Durango Cannabis Company’s water bill comes out to an average of $38 a month – approximately the amount of what it costs to live in a two-bedroom apartment.
This number is especially impressive when compared to an average monthly aqua statement of a grow operation, which can exceed more than $1,000 a month, according to Green Rush Daily. Cultivating marijuana can be a massive drain on resources, but the Durango wholesale grower’s dedication to keeping an earth friendly operation at their 8,000-square-foot facility is hopefully an indication of where the industry is headed.
“This is definitely one of the most high-tech grows that you will come across in Colorado,” said Ben Peters, director of marketing and sales for Durango Cannabis Company. “When it comes to those kinds of efficiencies, we’re definitely one of the first people to employ those kinds of systems and actually have them work and turn out some great product.”
If others take up the mantle, the days of busting growers because their immensely high utility bills, which are a dead giveaway to authorities, could soon be gone. Case and point, in 2012, a former state trooper’s Ridgeville, South Carolina home was raided when investigators were steered there by his utility company after they noticed his electrical use was so unusually high that circuits were being tripped often, according to an article by The Post and Courier.
Unlike this unlucky bloke, Durango Cannabis Company is a licensed grower with 1,000 living plants at a time in its facility, and they put measures in place to ensure energy efficiency and a utility bill that we should all aspire to have.
Durango Cannabis Company uses a large reservoir tank to regulate the building’s heat, what Peters described as the most efficient parts of the facility.
“To cool our building, we’re using Surna technology,” Peters said. “What our Surna system does is, obviously plants give off a ton of humidity, so what these dehumidifier units do is capture all that humidity and moisture content. We run it outside to these big chiller units, combine it with glycol solution – glycol is super cold – and essentially what it does is it cools our really hot building.
“Plants give off heat. Our lights give off a shit ton of heat. ... So essentially what we do is we use the plant respiration to cool our building. Then we recapture 98 percent of the water we put it into the facility into this reservoir, recycle it, and water our plants again.”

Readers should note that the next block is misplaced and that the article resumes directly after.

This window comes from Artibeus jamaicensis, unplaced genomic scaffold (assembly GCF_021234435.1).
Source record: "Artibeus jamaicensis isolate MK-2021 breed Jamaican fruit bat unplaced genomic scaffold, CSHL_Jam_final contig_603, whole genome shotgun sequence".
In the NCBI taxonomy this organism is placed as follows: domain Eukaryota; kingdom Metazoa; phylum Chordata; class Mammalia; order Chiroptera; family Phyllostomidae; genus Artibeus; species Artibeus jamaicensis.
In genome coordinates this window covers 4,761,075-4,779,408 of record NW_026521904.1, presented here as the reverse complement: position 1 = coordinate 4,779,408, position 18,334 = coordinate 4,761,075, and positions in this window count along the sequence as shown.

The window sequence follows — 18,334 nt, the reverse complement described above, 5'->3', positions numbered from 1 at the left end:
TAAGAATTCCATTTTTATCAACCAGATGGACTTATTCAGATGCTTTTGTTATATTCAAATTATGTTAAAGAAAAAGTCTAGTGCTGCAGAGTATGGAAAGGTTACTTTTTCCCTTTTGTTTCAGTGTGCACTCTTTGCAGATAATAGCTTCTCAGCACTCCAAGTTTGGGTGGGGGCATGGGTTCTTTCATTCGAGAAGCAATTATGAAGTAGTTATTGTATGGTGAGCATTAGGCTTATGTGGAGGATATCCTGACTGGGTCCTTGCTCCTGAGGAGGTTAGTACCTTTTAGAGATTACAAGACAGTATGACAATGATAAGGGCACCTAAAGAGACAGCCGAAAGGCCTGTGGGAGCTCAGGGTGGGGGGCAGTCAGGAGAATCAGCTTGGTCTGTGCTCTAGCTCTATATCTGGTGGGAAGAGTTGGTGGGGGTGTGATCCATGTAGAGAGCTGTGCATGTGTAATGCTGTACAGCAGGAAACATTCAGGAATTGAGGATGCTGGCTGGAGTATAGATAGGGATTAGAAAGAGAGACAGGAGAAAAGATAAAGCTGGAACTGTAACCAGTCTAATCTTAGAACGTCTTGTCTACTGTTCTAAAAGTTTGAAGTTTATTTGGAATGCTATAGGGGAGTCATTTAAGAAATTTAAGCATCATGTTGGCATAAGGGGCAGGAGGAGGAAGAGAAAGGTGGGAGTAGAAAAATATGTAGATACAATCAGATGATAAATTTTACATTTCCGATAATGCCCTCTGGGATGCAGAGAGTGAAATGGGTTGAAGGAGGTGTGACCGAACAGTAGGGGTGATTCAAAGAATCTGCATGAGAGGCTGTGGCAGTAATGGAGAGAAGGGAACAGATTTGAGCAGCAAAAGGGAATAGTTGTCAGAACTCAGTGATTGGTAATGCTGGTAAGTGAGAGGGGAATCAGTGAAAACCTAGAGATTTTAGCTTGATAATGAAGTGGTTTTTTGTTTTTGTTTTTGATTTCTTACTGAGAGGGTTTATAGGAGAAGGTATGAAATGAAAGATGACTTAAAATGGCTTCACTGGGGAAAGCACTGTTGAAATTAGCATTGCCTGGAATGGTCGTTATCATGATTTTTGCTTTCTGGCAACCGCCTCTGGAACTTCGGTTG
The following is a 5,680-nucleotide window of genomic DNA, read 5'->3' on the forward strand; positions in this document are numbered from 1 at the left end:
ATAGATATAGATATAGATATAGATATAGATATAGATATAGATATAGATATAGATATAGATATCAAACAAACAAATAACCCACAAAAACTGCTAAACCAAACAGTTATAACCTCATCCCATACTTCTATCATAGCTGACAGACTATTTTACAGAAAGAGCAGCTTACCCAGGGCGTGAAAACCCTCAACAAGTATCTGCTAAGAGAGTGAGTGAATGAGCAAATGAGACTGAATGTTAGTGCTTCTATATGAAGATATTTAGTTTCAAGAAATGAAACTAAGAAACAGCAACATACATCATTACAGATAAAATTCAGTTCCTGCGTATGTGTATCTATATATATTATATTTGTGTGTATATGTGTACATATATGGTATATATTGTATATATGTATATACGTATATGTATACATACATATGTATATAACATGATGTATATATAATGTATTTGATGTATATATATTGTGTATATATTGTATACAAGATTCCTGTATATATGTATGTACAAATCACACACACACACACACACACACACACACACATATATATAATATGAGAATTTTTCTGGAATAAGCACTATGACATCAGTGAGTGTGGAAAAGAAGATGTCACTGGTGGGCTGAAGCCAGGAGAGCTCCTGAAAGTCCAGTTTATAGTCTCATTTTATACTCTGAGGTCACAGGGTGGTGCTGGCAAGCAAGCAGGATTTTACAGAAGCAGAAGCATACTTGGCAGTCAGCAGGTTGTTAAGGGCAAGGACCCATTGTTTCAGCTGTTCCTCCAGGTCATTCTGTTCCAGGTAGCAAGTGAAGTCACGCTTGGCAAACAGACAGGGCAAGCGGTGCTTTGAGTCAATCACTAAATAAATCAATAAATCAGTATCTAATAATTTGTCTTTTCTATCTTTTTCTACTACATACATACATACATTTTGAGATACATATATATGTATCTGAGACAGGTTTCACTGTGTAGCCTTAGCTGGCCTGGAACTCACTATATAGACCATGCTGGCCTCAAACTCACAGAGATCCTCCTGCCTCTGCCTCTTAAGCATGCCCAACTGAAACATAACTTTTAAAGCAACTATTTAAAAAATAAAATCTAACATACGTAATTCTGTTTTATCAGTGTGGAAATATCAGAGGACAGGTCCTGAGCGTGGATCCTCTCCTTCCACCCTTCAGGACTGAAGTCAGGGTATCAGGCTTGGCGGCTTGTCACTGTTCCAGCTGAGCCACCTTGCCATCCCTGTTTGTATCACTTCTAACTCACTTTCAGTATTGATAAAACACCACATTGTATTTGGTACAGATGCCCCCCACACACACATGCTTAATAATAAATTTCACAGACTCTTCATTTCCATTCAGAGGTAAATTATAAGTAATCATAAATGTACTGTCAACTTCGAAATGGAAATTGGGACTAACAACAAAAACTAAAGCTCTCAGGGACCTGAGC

When the water comes back through the system, the water’s pH balance and acidic levels must be adjusted by running it through a carbon filter and several other filters before it comes back. A pump keeps the temperature and pressure up so the water is constantly being cycled in and out of the tank to make sure it’s at a perfect temperature.
The property the grow-op sits on also has its own commercial well, because when they started the indoor grow, the city and county told them if they were building their operation within those limits, they’d have to have a commercial well. They initially weren’t able to use Durango water, as it’s sourced from a federal reservoir. However, the city of Durango later ended up annexing the property and told the business they’d have to bring in city water.
“Then, $50-60K later, we pipe in city water,” Peters said. “They think they’re going to make a shit ton of money off of us and we have an extremely efficient water use.”
So efficient, in fact, that the Surna system has cut their water bill by 90 percent.
Durango Cannabis Company also employs a Dosatron system to regulate plant nutrition via a drip line. The precise measuring of the system helps to eliminate waste and save on manpower, as the grow employees don’t have to spend long periods of time watering the plants.
“The Dosatron was originally developed for car washes, interestingly enough,” Peters said. “We’ve adapted it for the cannabis industry for direct dosing of all of our nutrients. Essentially, it allows for a very accurate nutrient uptake. It allows for automated watering and nutrients, like feeding your plants.”
Aside from sustainable water practices, Durango Cannabis Company also applies those values to their soil use. The grow works with organic soil they get from the self-described “mad soil scientists” and Denver-based company Batch 64, which has shops located across Southwest Colorado.
“We did our first test drive with them about four harvests ago and this is our second big, full shipment,” Peters said. “So, new with (Batch 64) but the plants are loving it. For us, we believe that the plant grows to a more complex cannabinoid profile and terpene profile when it’s grown in soil. The whole goal of this fancy facility is to replicate a perfect environment outside.”
After every grow round, staff at Durango Cannabis Company strip down the pots, clean them, and reuse them. The used soil is then collected by local food share groups and farmers to be recycled.
“This is still some very nutrient-rich soil. It’s very high quality. It just needs to have a few nutrients added back into it,” Peters said. “Whoever wants it can come get it. ... It’ll be stripped out of the pots and you can just pick it up with a trailer and do what you want with it.”
While their facility already goes above and beyond in their sustainability practices, Durango Cannabis Company is still looking for ways to be energy efficient, including installing solar panels.
“We’re going to continue to get more and more efficient because obviously the more you can lower your cost of production, the more that comes back to our pockets,” Peters said.